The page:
So I had to dig deep and not only write, but also produce myself — something I’ve always dabbled in, but had imposter syndrome about. But the pandemic was the push I needed to take a final leap into producing myself. The one thing we had on our hands was time, so I had no excuses when I didn’t know how to do anything to not just teach myself. Blackpool is a funny place; it’s an old seaside town with a reputation for debauched nights out. It was funny being back for the longest time I had been as an adult and I got quite nostalgic about growing up there, so a lot of that color went into the record.
Back in East London, in and out of various lockdowns, I set up another small home studio, but this time I was feeling more confident as a producer. I stuck post-it notes all over the walls of all the songs and where they were up to, from scratch ideas through to fully mixed. This was also around the same time I set up my Patreon channel, which has been an amazing and inspiring journey for me. Not only did my Patreons fund the whole record, which was extremely liberating and gave me the confidence to write from a place of no pressure, but they became an indispensable sounding board and community for me.
Every month I would do a livestream gig in the loosest sense of the word; it usually ended up us just chatting and people shouting out requests to me at the piano. But these sessions became something to look forward to and we kept each other going. When I wasn’t sure what direction to take on a song or if an idea was worth pursuing I would share it on my channel, and as the fans there know me so well their feedback was invaluable. Some of the tracks wouldn’t even have made it onto the album without them. It was a great experience being able to share the songwriting and production process as it went along, and now the album is finished I know we all feel a great sense of ownership and value from being there for the journey of it. I couldn’t have done it without them.
In early 2021, I had an invite from a friend to be a founding member at a new remote working community in Belize on the Caribbean coast. At the time we were still officially in lockdown, so my first reaction was that it was madness, but things were so bleak in the UK at this point and it sounded like a really interesting concept and group of people so I took the plunge. The trip was literally life changing, and I ended up staying for the majority of the year and made some friends for life.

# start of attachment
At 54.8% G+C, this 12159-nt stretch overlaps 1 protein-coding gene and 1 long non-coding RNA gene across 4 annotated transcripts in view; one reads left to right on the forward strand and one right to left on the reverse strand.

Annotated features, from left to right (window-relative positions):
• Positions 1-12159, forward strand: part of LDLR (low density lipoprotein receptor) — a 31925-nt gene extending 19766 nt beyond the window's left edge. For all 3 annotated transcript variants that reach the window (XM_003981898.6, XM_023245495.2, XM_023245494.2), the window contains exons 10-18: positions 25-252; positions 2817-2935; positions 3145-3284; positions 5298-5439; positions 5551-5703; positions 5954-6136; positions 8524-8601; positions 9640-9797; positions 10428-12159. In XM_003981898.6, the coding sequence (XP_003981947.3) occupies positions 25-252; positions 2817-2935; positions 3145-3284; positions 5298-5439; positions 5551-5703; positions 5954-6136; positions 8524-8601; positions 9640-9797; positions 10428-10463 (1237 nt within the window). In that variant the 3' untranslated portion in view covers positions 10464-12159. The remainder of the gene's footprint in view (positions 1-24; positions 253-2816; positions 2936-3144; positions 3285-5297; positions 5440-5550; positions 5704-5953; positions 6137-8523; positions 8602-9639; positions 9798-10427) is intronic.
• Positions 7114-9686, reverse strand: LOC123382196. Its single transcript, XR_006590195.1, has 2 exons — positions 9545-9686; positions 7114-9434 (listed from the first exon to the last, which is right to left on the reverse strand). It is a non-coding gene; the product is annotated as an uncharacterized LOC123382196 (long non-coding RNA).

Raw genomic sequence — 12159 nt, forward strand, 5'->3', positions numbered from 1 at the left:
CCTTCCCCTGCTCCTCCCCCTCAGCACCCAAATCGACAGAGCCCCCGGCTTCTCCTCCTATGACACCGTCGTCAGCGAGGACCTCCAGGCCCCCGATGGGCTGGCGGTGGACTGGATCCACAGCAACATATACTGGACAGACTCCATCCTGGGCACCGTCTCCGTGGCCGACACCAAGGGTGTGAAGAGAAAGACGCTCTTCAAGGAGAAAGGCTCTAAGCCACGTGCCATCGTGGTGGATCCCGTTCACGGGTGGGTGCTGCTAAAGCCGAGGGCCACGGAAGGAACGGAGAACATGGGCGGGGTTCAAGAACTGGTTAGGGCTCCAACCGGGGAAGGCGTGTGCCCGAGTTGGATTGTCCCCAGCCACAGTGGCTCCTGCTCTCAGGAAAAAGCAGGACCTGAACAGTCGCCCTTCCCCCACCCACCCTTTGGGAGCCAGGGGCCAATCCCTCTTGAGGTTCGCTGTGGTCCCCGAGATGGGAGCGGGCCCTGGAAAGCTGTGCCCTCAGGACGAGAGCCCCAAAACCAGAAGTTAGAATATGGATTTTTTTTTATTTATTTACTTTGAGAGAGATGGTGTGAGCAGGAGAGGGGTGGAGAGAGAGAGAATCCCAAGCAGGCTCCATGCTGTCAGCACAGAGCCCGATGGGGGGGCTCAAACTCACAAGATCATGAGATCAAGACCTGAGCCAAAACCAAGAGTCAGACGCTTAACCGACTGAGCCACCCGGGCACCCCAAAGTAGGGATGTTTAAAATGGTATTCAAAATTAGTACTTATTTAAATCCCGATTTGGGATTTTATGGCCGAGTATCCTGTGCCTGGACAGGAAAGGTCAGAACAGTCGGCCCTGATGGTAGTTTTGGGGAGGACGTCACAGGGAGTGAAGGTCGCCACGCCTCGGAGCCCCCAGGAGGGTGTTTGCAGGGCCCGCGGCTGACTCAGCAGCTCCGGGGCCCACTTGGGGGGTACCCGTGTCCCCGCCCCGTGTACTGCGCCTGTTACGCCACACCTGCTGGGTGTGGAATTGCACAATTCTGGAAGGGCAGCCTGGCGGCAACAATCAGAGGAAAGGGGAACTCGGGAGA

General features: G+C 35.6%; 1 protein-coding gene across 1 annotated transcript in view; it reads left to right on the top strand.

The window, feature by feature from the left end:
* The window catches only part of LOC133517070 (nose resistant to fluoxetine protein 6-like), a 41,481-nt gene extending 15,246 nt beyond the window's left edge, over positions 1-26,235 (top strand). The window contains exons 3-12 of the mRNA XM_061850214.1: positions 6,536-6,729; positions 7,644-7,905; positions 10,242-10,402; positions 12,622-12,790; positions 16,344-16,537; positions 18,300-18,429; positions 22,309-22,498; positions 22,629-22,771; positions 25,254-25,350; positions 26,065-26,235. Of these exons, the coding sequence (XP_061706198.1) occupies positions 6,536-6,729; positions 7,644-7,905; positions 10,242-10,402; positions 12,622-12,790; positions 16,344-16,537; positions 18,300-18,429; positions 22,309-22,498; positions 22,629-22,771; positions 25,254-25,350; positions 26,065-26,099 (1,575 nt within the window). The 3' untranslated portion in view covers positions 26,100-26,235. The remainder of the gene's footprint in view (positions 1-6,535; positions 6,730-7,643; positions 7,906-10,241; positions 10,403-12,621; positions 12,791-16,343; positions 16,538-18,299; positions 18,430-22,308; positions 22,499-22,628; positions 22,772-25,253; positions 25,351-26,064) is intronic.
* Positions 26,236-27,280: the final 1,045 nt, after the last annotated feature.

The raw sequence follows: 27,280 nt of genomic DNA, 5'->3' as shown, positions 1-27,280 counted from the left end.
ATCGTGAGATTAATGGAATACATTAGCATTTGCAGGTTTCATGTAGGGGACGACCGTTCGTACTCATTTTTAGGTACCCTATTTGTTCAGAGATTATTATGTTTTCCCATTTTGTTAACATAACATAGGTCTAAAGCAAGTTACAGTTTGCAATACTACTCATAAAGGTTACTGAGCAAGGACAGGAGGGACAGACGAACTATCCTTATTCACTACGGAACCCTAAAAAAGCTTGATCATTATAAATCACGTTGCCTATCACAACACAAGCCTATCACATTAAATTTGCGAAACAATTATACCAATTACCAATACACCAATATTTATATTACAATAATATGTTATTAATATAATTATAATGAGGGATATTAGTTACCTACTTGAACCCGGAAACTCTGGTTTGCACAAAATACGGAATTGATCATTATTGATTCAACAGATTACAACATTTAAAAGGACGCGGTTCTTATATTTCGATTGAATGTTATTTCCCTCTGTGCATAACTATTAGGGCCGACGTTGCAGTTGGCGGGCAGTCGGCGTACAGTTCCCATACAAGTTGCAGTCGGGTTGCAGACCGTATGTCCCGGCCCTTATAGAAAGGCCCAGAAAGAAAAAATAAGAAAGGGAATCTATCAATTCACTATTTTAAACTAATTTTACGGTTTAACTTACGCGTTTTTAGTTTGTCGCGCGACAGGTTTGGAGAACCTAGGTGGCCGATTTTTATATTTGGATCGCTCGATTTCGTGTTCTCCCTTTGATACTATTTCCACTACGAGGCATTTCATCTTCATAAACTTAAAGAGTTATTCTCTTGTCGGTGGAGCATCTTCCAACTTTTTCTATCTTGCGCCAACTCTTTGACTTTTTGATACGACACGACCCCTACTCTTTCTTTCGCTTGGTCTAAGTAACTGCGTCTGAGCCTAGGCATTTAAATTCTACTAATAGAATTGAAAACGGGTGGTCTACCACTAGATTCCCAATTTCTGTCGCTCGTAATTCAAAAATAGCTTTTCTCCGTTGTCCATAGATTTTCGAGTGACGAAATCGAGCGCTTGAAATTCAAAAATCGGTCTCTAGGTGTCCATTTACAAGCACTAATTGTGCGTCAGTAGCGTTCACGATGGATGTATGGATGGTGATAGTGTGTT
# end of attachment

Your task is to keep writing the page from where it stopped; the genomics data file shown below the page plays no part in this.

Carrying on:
It obviously sounds too good to be true; everyone in January lockdown doom back at home, while we were making friends and hanging out on a beach in the Caribbean. But people worked really hard, many getting up at 4 or 5 AM and doing 10-hour days, and as someone used to working alone I found that really inspiring. I brought a mobile writing/recording setup with me and set up about finishing the final tracks for the record. I even built a makeshift vocal booth in one of the closets lining the wall with pillows. It was so hot and I couldn’t have the air on on as it would pick up the noise, so I recorded a lot of it in my bikini sweating in the closet. I remember finishing the production for "Landline" on the beach with my headphones looking out at the sea and knowing it was a song I was really proud of.
I think the thing that gave the album continuity was actually how it was made in all of these places. One of the common denominators is that I was always working with a simple makeshift setup that could be easily carried; often just a keyboard, sound card and microphone. I think this reconnected me with my DIY roots. When I started out, I always used lo-fi production and a lot of people picked that out as something they loved about my original sound. So it was nice to be put back in that situation, and it really makes you focus on the songs and the songwriting. The record is well-traveled, but I think it also always sounds like home.
Photography: Patrick Balls